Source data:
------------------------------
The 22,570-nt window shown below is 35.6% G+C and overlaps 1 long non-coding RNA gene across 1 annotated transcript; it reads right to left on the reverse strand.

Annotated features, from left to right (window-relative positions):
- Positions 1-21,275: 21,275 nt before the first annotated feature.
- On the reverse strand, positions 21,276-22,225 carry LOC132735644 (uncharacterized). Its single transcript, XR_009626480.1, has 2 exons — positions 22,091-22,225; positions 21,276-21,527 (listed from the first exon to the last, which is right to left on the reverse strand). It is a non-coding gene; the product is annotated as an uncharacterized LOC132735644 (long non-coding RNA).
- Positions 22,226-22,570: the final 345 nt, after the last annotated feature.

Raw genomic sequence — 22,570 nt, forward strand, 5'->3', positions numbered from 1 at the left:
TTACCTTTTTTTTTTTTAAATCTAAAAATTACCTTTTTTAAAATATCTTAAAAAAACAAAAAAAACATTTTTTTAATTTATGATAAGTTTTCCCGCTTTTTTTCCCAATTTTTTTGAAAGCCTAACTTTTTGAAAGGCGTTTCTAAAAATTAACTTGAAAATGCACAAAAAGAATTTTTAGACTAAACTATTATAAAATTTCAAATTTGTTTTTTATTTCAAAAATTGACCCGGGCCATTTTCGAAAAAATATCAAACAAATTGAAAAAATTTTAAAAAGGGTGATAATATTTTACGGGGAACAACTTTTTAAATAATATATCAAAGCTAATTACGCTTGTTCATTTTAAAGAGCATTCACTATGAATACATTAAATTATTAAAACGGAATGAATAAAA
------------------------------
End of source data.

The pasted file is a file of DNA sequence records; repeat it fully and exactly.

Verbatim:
The 22,570-nt window shown below is 35.6% G+C and overlaps 1 long non-coding RNA gene across 1 annotated transcript; it reads right to left on the reverse strand.

Annotated features, from left to right (window-relative positions):
- Positions 1-21,275: 21,275 nt before the first annotated feature.
- On the reverse strand, positions 21,276-22,225 carry LOC132735644 (uncharacterized). Its single transcript, XR_009626480.1, has 2 exons — positions 22,091-22,225; positions 21,276-21,527 (listed from the first exon to the last, which is right to left on the reverse strand). It is a non-coding gene; the product is annotated as an uncharacterized LOC132735644 (long non-coding RNA).
- Positions 22,226-22,570: the final 345 nt, after the last annotated feature.

Raw genomic sequence — 22,570 nt, forward strand, 5'->3', positions numbered from 1 at the left:
TTACCTTTTTTTTTTTTAAATCTAAAAATTACCTTTTTTAAAATATCTTAAAAAAACAAAAAAAACATTTTTTTAATTTATGATAAGTTTTCCCGCTTTTTTTCCCAATTTTTTTGAAAGCCTAACTTTTTGAAAGGCGTTTCTAAAAATTAACTTGAAAATGCACAAAAAGAATTTTTAGACTAAACTATTATAAAATTTCAAATTTGTTTTTTATTTCAAAAATTGACCCGGGCCATTTTCGAAAAAATATCAAACAAATTGAAAAAATTTTAAAAAGGGTGATAATATTTTACGGGGAACAACTTTTTAAATAATATATCAAAGCTAATTACGCTTGTTCATTTTAAAGAGCATTCACTATGAATACATTAAATTATTAAAACGGAATGAATAAAA